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The Intelligent Transatlantic Flying Hen

March 2009

By: Denise Dresner

Rooster & Kittens

Some years ago my parents were living in Vienna and looking after my cat. When they went away on holiday they got a cat sitter to stay in their apartment. In spite of my mother's instructions, the sitter didn't keep the litter box clean and the cats peed all over the Persian rugs in the apartment, which belonged to the landlord, and leaving the pervasive smell of cat urine. My mother decided to ask the Polish woman who cleaned the flat for her advice. My mother spoke to Eva in Russian and Eva spoke to her in Polish, and they understood each other quite well. My mother explained the situation with the koshka (the Russian word for cat), the smell, and the need to get the rugs cleaned.

Eva seemed very surprised by this choice of pet. She asked: "Did you keep her here in the apartment?"

My mother: "Of course. Many people in Vienna keep cats in the house."

Eva (more suprised): "Really? I never heard of that!"

Mother (puzzled): "But of course! They are such nice pets. And vey intelligent too. For instance, mine even knows how to open the front door of the apartment she jumps on the nearby chest and reaches over and manages to press down on the door handle! So we have to be careful to keep the door locked."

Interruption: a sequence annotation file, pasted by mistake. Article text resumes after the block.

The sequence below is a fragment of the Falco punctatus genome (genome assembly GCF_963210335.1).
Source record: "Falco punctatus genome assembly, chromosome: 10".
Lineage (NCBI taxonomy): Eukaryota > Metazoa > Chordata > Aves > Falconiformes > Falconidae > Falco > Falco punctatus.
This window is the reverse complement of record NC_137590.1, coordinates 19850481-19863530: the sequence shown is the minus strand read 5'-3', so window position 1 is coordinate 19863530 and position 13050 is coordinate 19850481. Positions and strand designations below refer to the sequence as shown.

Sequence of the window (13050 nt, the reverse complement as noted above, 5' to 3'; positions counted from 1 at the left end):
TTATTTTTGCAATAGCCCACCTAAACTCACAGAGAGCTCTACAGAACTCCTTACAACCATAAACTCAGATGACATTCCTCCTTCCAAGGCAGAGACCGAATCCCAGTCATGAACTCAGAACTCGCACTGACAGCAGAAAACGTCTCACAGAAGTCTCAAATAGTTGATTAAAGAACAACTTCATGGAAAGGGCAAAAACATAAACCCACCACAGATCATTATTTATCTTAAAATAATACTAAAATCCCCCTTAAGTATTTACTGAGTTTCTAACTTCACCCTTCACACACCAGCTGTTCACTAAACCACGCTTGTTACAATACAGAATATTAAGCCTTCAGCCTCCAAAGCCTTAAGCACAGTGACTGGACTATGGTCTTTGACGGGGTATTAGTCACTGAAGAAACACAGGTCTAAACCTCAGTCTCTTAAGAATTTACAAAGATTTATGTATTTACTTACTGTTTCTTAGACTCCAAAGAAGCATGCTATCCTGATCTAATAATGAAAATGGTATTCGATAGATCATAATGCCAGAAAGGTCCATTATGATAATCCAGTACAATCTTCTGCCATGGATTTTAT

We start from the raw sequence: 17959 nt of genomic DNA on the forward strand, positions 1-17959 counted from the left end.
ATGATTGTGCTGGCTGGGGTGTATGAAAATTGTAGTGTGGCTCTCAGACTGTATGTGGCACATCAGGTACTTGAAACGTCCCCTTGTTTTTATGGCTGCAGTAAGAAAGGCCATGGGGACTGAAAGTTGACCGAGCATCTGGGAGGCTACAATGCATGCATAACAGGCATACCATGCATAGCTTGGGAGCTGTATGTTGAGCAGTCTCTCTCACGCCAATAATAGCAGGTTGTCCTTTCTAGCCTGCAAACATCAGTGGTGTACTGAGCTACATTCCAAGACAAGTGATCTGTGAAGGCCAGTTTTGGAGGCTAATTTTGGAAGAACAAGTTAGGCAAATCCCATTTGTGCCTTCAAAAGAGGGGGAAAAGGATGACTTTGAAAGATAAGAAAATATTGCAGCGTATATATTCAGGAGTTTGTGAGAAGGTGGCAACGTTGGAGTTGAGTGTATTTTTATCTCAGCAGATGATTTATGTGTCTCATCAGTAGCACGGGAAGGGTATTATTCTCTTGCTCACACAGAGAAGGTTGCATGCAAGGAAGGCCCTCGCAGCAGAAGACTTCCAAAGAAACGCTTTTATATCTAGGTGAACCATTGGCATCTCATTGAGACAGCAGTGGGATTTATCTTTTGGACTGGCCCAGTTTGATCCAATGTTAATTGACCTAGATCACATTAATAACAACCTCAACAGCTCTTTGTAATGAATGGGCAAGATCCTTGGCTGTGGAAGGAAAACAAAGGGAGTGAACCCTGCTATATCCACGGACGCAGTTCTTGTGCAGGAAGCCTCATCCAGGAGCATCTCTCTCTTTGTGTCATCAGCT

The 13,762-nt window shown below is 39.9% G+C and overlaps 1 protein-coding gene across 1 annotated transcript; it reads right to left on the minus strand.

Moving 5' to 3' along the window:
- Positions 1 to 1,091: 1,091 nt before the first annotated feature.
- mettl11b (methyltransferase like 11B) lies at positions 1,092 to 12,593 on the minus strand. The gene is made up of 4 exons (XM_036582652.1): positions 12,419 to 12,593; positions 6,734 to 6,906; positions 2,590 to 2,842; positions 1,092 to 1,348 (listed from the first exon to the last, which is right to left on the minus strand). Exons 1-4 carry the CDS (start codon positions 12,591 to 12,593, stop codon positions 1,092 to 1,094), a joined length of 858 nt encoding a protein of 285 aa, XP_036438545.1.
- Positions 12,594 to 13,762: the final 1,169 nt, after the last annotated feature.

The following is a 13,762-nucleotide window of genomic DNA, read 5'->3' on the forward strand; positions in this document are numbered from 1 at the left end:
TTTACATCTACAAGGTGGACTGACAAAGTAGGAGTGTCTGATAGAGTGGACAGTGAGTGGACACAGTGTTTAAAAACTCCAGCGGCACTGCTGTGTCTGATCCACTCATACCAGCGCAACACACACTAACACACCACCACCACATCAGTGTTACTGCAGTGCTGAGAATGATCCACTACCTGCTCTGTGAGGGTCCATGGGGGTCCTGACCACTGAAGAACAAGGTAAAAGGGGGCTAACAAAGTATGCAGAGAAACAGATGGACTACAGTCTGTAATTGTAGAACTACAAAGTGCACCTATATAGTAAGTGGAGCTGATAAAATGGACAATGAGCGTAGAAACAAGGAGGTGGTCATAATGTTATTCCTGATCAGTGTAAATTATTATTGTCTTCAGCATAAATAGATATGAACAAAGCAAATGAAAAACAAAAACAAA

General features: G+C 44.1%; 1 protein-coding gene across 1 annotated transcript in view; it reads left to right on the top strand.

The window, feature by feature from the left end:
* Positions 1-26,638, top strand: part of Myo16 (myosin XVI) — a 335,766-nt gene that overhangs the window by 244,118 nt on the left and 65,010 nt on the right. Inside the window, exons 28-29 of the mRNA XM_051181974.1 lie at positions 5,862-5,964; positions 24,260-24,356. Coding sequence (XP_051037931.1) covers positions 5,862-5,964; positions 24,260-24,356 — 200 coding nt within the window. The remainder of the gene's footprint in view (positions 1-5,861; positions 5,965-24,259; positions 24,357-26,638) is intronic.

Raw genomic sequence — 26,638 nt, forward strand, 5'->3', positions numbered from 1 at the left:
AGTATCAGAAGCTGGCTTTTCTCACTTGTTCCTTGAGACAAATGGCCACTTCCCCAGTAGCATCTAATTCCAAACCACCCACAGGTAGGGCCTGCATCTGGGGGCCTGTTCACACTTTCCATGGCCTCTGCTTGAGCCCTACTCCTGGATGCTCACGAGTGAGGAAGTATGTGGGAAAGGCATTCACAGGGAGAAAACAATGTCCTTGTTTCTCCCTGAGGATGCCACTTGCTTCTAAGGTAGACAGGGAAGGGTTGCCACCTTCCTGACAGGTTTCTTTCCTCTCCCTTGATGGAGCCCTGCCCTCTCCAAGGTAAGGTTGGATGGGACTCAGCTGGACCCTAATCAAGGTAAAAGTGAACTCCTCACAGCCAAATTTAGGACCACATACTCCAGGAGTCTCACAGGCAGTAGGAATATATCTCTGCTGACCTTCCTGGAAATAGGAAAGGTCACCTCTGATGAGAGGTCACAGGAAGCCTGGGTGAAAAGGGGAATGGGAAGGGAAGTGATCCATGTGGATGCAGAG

Eva's eyes widened further.

Mother: "And it can be very affectionate too it often comes and sits on my lap."

Eva: "It sits on your lap?"

Mother: "Sure they love being petted."

Eva: (with a look of total amazement): "Petted? And so what happened to it?"

Mother: "My daughter came and took it on the train to Frankfurt and from there put it on the plane for New York."

Eva (by now her eyes were popping out in amazement): "She sent it by plane to New York?"

Mother: "Yes she's very attached to her and wants to keep her."

Eva: "Well, I once had one too when we lived in Poland, but we kept it out on the balcony."

Now it was my mother's turn to be surprised. "What, also in the winter? In the cold?" she asked.

Eva: "Yes, it had a little box to live in."

Mother: "So, what happened to it?"

Eva: "Well, one day my father just wrung its neck."

Mother (aghast): "What are you talking about?" She was horrified, all the more since she knew the woman's father who worked at the same office and was a very nice guy. At that point she realized that there must be some misunderstanding.

It turned out that when my mother had said koshka the woman had understood kokoshka, which is the colloquial word for hen in Polish. So, whose astonishment was the greater, I wonder my mother's, imagining a poor cat living in a box on a balcony and having its neck wrung, or the Polish woman's, trying to picture a hen deftly operating a door handle and being sent across the Atlantic?

Copyright: Denise Dresner - March, 2009

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